Nurse Ana Sajovic: delivering care in people’s homes

Ana Sajovic is a community nurse in a health care centre in Kranj, Slovenia.

Ana’s day starts early, with team meetings scheduled for 6:30. By 8:00, Ana has taken care of paperwork and coordination calls with other health and social care professionals and is on the road to visit her first patient.

“I usually visit 7 to 10 patients a day,” explains Ana. “The curative visits are on the request of doctors, and I provide preventive care when I see the need. I may visit a newborn and find that the baby’s grandmother is present. I would then carry out a preventive health check on the grandmother,” she says.

The centre in Kranj is one of 61 such centres in the country providing integrated public and primary health care. In the centres, multidisciplinary care teams provide services that include diagnosis, management of acute and chronic conditions, mental health, oral health, rehabilitation, palliative and end-of-life care, as well as health promotion and education.

There are 25 community nurses working at the health care centre in Kranj, carrying out home visits in individually designated areas. Each of the nurses is responsible for approximately 3500 people. “When a doctor sets up a request for a home visit, the nurse responsible for that address carries out the visit,” says Ana.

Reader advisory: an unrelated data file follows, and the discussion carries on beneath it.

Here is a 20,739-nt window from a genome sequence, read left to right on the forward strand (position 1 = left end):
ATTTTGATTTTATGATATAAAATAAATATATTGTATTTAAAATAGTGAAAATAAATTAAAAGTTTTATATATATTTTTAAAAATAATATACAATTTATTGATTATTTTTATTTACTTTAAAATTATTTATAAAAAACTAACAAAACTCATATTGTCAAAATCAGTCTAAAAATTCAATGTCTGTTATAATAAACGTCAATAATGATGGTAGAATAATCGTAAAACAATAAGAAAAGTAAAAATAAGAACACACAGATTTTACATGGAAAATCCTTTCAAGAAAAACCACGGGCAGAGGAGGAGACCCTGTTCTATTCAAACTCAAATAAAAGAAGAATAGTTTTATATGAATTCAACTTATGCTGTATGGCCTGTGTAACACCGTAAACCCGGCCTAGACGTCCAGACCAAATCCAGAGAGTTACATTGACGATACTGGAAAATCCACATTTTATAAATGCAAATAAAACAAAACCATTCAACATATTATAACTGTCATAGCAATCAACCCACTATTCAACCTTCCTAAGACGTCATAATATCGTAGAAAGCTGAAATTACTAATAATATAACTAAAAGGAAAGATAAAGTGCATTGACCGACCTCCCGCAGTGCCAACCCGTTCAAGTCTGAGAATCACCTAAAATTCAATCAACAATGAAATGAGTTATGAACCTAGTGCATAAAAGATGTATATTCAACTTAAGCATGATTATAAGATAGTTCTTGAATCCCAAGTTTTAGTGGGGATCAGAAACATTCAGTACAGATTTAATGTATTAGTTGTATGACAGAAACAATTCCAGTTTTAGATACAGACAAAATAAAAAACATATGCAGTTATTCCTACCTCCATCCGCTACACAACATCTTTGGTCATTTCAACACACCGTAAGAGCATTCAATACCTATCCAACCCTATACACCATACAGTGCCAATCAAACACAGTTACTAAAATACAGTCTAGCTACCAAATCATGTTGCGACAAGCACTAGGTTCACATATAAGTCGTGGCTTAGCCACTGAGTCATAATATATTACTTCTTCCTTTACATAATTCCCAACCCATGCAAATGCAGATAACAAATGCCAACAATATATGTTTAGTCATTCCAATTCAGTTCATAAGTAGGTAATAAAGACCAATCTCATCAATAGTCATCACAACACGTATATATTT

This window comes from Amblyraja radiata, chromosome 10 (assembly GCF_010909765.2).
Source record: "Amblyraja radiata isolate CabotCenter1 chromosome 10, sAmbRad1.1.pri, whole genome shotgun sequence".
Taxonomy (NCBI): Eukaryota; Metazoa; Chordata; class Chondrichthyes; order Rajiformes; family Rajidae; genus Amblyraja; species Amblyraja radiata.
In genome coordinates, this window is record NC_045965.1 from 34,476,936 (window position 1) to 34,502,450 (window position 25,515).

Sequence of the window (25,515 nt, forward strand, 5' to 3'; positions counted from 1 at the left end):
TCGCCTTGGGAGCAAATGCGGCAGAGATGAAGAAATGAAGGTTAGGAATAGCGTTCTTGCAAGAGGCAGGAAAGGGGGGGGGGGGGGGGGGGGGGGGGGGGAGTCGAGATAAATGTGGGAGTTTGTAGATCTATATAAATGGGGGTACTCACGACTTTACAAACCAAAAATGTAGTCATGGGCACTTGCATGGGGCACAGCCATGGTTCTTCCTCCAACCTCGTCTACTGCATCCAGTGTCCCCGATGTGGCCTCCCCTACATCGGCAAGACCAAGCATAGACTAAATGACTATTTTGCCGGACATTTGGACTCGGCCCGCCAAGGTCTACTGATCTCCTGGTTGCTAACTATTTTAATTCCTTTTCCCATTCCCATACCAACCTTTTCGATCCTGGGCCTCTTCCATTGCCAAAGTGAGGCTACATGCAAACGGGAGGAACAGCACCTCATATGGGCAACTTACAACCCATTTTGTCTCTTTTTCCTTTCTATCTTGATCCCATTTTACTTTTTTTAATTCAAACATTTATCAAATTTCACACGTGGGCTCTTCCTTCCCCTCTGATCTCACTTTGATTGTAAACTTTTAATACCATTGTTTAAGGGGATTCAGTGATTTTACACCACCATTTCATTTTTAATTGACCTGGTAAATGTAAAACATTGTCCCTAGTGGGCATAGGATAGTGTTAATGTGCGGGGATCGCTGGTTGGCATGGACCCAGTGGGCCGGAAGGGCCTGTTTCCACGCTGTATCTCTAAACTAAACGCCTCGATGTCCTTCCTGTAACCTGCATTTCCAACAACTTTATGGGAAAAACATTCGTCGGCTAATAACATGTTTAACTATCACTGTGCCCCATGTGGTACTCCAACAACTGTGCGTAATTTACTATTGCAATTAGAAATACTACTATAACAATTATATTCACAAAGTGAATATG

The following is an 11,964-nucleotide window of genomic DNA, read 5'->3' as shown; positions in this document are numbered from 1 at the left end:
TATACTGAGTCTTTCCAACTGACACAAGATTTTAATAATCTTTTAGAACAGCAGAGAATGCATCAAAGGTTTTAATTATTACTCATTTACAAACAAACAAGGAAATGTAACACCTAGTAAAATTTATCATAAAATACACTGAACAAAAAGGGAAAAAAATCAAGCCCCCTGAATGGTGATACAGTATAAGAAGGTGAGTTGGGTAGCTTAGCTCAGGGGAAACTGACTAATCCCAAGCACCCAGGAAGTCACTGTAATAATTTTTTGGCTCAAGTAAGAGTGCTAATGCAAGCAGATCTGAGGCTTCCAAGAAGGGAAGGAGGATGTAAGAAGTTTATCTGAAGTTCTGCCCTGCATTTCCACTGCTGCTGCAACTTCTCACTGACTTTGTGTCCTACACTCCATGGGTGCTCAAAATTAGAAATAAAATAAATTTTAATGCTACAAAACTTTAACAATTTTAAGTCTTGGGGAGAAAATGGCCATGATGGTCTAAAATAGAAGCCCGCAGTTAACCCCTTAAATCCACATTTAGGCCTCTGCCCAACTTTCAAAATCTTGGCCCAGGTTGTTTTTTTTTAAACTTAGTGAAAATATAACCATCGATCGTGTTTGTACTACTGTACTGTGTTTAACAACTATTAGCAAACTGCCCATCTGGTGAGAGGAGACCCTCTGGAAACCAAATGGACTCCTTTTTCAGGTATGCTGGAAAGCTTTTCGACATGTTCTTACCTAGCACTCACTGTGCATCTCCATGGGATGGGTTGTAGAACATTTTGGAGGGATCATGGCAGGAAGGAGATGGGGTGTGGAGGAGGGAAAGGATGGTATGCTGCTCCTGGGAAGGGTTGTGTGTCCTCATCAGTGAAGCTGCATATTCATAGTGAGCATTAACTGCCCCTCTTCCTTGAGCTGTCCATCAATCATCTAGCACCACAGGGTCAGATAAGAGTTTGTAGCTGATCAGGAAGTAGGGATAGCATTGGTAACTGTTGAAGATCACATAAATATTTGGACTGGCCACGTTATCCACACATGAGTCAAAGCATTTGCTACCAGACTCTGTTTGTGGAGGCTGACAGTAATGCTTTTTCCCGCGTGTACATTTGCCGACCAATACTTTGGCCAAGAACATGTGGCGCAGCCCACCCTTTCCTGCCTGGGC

Health for all – reaching the hard-to-reach

Community nurses like Ana have a thorough knowledge of the population in their assigned area. This enables them to quickly identify social and medical problems and respond by not only linking people with their doctors but also seeking solutions by connecting with the local community, nongovernmental organizations and other types of home help. As such they can help provide preventive health care to vulnerable groups, thus helping to reduce health inequalities.

“We visit the homeless, and often take care of any wounds that may be due to poor hygiene. We also visit people who do not respond to health check invitations from family medicine clinics,” explains Ana.

In Slovenia, a nurse from a family medicine clinic invites individuals over 30 years of age for preventive health checks. If a person does not respond after two reminders, the nurse from the family medicine clinic informs the community nurse, who then either finds ways to motivate the person to respond to the invitation or conducts the preventive check at home.

By reaching the hard-to-reach and providing a wide range of preventive and curative care, nurses like Ana help reduce health inequalities and improve health globally.

2020 – International Year of the Nurse and the Midwife

In recognition and appreciation of the contribution of nurses like Ana, WHO has designated 2020 – which is also the bicentenary of the birth of Florence Nightingale – the International Year of the Nurse and the Midwife. The year-long focus on nurses and midwives is an opportunity to get involved and demonstrate broad public and political support for having more health workers with the right skills and in the right locations to best meet people’s changing health and social care needs. Throughout 2020, WHO/Europe will showcase the work of nurses and midwives across the WHO European Region.